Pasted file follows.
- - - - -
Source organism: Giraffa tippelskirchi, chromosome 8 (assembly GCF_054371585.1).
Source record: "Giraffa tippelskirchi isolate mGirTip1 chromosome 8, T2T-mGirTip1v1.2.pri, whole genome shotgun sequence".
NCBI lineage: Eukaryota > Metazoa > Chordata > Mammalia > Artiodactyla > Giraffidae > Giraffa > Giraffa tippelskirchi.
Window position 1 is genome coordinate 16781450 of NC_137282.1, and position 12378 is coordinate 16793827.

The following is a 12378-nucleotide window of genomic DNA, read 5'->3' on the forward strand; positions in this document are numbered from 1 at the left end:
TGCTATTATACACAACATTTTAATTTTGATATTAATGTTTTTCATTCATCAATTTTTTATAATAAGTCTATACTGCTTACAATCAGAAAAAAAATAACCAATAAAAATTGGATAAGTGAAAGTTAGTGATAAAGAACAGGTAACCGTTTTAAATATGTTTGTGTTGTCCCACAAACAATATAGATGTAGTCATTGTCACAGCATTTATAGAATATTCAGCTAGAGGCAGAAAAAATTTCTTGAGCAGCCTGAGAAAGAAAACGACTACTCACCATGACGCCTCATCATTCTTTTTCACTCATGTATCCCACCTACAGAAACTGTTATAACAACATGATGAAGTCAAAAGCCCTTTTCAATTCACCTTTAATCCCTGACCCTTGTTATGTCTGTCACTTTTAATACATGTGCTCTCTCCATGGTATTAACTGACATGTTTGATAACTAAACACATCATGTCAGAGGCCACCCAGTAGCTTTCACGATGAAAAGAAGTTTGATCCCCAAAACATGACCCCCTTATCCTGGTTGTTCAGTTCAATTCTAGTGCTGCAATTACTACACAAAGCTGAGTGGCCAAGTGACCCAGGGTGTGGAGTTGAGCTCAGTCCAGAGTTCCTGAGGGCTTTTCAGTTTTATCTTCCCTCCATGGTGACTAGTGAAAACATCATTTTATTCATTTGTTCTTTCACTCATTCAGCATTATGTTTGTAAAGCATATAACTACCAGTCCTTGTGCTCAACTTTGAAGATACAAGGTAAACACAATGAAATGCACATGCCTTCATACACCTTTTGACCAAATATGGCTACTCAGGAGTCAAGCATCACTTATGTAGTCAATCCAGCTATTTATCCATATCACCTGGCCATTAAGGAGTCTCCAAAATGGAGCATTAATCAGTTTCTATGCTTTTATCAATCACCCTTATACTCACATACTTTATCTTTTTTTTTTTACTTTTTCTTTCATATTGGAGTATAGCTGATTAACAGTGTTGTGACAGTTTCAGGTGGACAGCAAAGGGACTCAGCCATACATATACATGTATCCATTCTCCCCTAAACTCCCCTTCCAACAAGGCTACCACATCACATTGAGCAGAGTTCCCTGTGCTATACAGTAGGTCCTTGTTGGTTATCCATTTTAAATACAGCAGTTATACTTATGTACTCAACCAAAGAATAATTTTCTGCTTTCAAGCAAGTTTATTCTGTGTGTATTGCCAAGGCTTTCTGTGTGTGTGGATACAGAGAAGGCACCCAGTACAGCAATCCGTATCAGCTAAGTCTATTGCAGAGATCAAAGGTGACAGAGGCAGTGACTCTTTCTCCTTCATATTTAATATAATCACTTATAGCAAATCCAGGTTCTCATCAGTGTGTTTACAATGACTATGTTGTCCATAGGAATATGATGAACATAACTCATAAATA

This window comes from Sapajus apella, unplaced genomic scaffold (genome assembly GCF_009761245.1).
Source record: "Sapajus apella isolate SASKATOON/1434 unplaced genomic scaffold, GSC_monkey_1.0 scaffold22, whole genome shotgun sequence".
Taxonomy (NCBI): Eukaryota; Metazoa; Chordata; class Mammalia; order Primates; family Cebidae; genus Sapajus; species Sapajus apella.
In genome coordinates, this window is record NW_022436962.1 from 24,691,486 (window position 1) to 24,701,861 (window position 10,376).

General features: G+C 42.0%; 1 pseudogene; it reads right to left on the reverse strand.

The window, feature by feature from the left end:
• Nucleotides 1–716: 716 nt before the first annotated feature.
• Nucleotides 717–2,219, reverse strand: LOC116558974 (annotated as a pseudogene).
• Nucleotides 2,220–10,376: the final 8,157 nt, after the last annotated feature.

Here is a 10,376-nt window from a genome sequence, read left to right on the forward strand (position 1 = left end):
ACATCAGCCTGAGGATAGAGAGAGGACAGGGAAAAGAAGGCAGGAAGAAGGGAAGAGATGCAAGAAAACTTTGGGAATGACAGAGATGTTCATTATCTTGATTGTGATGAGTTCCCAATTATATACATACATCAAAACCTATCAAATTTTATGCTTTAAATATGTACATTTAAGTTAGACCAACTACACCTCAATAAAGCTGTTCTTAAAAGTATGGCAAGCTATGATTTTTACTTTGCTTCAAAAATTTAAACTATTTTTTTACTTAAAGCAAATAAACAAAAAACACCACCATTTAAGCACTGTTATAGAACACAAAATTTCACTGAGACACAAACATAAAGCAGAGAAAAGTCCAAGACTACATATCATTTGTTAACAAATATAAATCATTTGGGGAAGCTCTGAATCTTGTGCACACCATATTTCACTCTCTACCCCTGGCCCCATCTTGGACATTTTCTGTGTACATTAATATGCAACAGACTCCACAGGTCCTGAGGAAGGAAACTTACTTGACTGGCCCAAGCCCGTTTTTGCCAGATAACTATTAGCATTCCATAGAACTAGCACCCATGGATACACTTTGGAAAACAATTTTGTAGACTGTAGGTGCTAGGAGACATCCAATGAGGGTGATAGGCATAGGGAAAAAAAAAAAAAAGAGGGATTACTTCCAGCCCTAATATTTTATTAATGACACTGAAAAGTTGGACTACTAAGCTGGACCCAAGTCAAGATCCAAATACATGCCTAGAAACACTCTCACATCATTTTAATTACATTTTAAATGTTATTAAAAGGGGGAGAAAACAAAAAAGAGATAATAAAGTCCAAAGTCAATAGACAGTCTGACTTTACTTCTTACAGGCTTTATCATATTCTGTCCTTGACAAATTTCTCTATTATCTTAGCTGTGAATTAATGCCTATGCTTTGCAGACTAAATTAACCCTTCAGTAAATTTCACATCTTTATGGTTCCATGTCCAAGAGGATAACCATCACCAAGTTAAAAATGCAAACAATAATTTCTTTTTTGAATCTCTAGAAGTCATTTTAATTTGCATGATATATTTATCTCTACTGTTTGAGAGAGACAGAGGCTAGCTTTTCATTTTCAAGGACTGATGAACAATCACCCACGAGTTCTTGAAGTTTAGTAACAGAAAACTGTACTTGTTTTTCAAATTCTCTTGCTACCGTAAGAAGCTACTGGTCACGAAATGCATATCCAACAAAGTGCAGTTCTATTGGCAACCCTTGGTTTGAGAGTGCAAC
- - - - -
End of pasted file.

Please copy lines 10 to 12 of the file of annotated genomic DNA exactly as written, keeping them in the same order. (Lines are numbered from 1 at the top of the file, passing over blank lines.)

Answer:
In genome coordinates, this window is record NW_022436962.1 from 24,691,486 (window position 1) to 24,701,861 (window position 10,376).

General features: G+C 42.0%; 1 pseudogene; it reads right to left on the reverse strand.

The window, feature by feature from the left end: